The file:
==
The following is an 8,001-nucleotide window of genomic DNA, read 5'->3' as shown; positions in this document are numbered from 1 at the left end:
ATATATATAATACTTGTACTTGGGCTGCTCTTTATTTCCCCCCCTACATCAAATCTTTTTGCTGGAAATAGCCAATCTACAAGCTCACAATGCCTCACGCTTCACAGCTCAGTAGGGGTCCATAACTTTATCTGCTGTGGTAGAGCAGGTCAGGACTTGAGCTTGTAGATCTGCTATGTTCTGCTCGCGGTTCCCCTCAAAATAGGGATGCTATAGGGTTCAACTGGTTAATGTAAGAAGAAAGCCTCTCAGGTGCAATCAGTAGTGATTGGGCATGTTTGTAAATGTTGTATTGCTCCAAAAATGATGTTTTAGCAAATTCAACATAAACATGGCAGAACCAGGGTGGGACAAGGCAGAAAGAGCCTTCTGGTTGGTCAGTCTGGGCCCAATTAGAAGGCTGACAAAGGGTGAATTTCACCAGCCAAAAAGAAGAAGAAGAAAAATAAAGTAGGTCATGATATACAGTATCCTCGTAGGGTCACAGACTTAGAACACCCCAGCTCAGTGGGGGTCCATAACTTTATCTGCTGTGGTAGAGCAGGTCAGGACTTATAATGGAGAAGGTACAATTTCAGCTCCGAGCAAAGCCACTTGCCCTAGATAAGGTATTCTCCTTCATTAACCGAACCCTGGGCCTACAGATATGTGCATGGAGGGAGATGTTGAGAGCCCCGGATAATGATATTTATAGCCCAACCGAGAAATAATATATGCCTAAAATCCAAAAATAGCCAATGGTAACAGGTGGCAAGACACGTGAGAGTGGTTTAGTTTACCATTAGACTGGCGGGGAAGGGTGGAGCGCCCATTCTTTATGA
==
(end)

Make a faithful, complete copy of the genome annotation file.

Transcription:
The following is an 8,001-nucleotide window of genomic DNA, read 5'->3' as shown; positions in this document are numbered from 1 at the left end:
ATATATATAATACTTGTACTTGGGCTGCTCTTTATTTCCCCCCCTACATCAAATCTTTTTGCTGGAAATAGCCAATCTACAAGCTCACAATGCCTCACGCTTCACAGCTCAGTAGGGGTCCATAACTTTATCTGCTGTGGTAGAGCAGGTCAGGACTTGAGCTTGTAGATCTGCTATGTTCTGCTCGCGGTTCCCCTCAAAATAGGGATGCTATAGGGTTCAACTGGTTAATGTAAGAAGAAAGCCTCTCAGGTGCAATCAGTAGTGATTGGGCATGTTTGTAAATGTTGTATTGCTCCAAAAATGATGTTTTAGCAAATTCAACATAAACATGGCAGAACCAGGGTGGGACAAGGCAGAAAGAGCCTTCTGGTTGGTCAGTCTGGGCCCAATTAGAAGGCTGACAAAGGGTGAATTTCACCAGCCAAAAAGAAGAAGAAGAAAAATAAAGTAGGTCATGATATACAGTATCCTCGTAGGGTCACAGACTTAGAACACCCCAGCTCAGTGGGGGTCCATAACTTTATCTGCTGTGGTAGAGCAGGTCAGGACTTATAATGGAGAAGGTACAATTTCAGCTCCGAGCAAAGCCACTTGCCCTAGATAAGGTATTCTCCTTCATTAACCGAACCCTGGGCCTACAGATATGTGCATGGAGGGAGATGTTGAGAGCCCCGGATAATGATATTTATAGCCCAACCGAGAAATAATATATGCCTAAAATCCAAAAATAGCCAATGGTAACAGGTGGCAAGACACGTGAGAGTGGTTTAGTTTACCATTAGACTGGCGGGGAAGGGTGGAGCGCCCATTCTTTATGA